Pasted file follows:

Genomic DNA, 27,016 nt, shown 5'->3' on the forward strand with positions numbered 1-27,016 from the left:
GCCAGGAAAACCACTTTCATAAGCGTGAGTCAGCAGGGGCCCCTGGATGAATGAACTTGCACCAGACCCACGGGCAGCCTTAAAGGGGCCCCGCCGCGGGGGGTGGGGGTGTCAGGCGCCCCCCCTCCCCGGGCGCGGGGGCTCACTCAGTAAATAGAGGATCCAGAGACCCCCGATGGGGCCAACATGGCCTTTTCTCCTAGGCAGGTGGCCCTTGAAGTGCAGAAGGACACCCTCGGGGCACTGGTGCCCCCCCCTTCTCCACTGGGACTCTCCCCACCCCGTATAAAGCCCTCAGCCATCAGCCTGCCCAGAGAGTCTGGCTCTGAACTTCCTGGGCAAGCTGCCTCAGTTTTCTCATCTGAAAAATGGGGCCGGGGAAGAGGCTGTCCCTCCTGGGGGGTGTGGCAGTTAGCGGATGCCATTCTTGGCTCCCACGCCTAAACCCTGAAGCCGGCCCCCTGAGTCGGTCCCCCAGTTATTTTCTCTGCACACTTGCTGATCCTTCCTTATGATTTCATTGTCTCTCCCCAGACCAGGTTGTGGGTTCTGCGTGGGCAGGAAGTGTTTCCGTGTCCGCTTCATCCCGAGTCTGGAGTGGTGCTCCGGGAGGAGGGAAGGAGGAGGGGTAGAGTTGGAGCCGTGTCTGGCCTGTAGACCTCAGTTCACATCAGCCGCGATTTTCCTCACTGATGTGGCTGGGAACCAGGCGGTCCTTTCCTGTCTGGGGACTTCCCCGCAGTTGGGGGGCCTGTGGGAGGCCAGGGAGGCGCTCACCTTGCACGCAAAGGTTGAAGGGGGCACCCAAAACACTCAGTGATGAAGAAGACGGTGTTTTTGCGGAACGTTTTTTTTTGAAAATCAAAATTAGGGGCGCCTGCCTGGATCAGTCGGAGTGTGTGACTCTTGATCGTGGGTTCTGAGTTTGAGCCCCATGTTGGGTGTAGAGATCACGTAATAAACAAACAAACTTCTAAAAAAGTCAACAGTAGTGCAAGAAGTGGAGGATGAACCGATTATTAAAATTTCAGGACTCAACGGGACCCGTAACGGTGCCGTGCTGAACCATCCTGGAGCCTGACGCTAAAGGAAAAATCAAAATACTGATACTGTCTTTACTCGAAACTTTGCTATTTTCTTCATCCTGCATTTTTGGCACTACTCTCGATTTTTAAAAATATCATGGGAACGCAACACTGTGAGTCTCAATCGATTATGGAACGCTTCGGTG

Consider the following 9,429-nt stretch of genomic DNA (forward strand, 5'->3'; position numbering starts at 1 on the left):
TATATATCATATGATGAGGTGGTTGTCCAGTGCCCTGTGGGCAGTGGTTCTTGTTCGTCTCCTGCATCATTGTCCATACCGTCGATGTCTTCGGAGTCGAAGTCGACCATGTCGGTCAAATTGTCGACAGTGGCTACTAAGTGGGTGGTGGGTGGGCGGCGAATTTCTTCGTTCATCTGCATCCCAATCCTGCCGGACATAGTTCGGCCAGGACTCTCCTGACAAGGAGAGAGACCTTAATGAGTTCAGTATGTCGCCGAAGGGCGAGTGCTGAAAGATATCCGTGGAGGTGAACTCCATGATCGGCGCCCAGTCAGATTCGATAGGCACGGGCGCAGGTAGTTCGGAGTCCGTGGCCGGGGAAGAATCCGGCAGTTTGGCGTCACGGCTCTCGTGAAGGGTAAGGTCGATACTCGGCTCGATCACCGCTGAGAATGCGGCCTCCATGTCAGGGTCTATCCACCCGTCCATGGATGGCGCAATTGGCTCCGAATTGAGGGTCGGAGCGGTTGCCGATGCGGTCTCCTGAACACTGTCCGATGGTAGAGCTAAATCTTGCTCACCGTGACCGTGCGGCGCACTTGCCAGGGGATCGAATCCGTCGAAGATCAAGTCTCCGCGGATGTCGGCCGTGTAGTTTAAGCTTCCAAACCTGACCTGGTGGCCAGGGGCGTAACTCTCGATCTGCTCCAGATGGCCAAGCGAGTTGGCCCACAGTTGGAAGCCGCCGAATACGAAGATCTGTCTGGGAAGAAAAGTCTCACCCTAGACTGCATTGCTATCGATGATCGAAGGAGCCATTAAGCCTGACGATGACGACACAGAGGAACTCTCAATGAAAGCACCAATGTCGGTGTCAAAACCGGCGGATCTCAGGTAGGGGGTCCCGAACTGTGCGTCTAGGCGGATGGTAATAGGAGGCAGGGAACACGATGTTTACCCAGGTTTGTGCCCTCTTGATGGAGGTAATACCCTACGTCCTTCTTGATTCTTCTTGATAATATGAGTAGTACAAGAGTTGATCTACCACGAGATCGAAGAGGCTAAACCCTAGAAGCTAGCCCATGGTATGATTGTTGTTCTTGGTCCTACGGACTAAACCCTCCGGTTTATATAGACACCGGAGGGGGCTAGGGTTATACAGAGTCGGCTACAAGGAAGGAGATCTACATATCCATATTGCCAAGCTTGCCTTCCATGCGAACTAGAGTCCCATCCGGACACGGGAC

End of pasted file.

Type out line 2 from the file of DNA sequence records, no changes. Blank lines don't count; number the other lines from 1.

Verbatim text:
GCCAGGAAAACCACTTTCATAAGCGTGAGTCAGCAGGGGCCCCTGGATGAATGAACTTGCACCAGACCCACGGGCAGCCTTAAAGGGGCCCCGCCGCGGGGGGTGGGGGTGTCAGGCGCCCCCCCTCCCCGGGCGCGGGGGCTCACTCAGTAAATAGAGGATCCAGAGACCCCCGATGGGGCCAACATGGCCTTTTCTCCTAGGCAGGTGGCCCTTGAAGTGCAGAAGGACACCCTCGGGGCACTGGTGCCCCCCCCTTCTCCACTGGGACTCTCCCCACCCCGTATAAAGCCCTCAGCCATCAGCCTGCCCAGAGAGTCTGGCTCTGAACTTCCTGGGCAAGCTGCCTCAGTTTTCTCATCTGAAAAATGGGGCCGGGGAAGAGGCTGTCCCTCCTGGGGGGTGTGGCAGTTAGCGGATGCCATTCTTGGCTCCCACGCCTAAACCCTGAAGCCGGCCCCCTGAGTCGGTCCCCCAGTTATTTTCTCTGCACACTTGCTGATCCTTCCTTATGATTTCATTGTCTCTCCCCAGACCAGGTTGTGGGTTCTGCGTGGGCAGGAAGTGTTTCCGTGTCCGCTTCATCCCGAGTCTGGAGTGGTGCTCCGGGAGGAGGGAAGGAGGAGGGGTAGAGTTGGAGCCGTGTCTGGCCTGTAGACCTCAGTTCACATCAGCCGCGATTTTCCTCACTGATGTGGCTGGGAACCAGGCGGTCCTTTCCTGTCTGGGGACTTCCCCGCAGTTGGGGGGCCTGTGGGAGGCCAGGGAGGCGCTCACCTTGCACGCAAAGGTTGAAGGGGGCACCCAAAACACTCAGTGATGAAGAAGACGGTGTTTTTGCGGAACGTTTTTTTTTGAAAATCAAAATTAGGGGCGCCTGCCTGGATCAGTCGGAGTGTGTGACTCTTGATCGTGGGTTCTGAGTTTGAGCCCCATGTTGGGTGTAGAGATCACGTAATAAACAAACAAACTTCTAAAAAAGTCAACAGTAGTGCAAGAAGTGGAGGATGAACCGATTATTAAAATTTCAGGACTCAACGGGACCCGTAACGGTGCCGTGCTGAACCATCCTGGAGCCTGACGCTAAAGGAAAAATCAAAATACTGATACTGTCTTTACTCGAAACTTTGCTATTTTCTTCATCCTGCATTTTTGGCACTACTCTCGATTTTTAAAAATATCATGGGAACGCAACACTGTGAGTCTCAATCGATTATGGAACGCTTCGGTG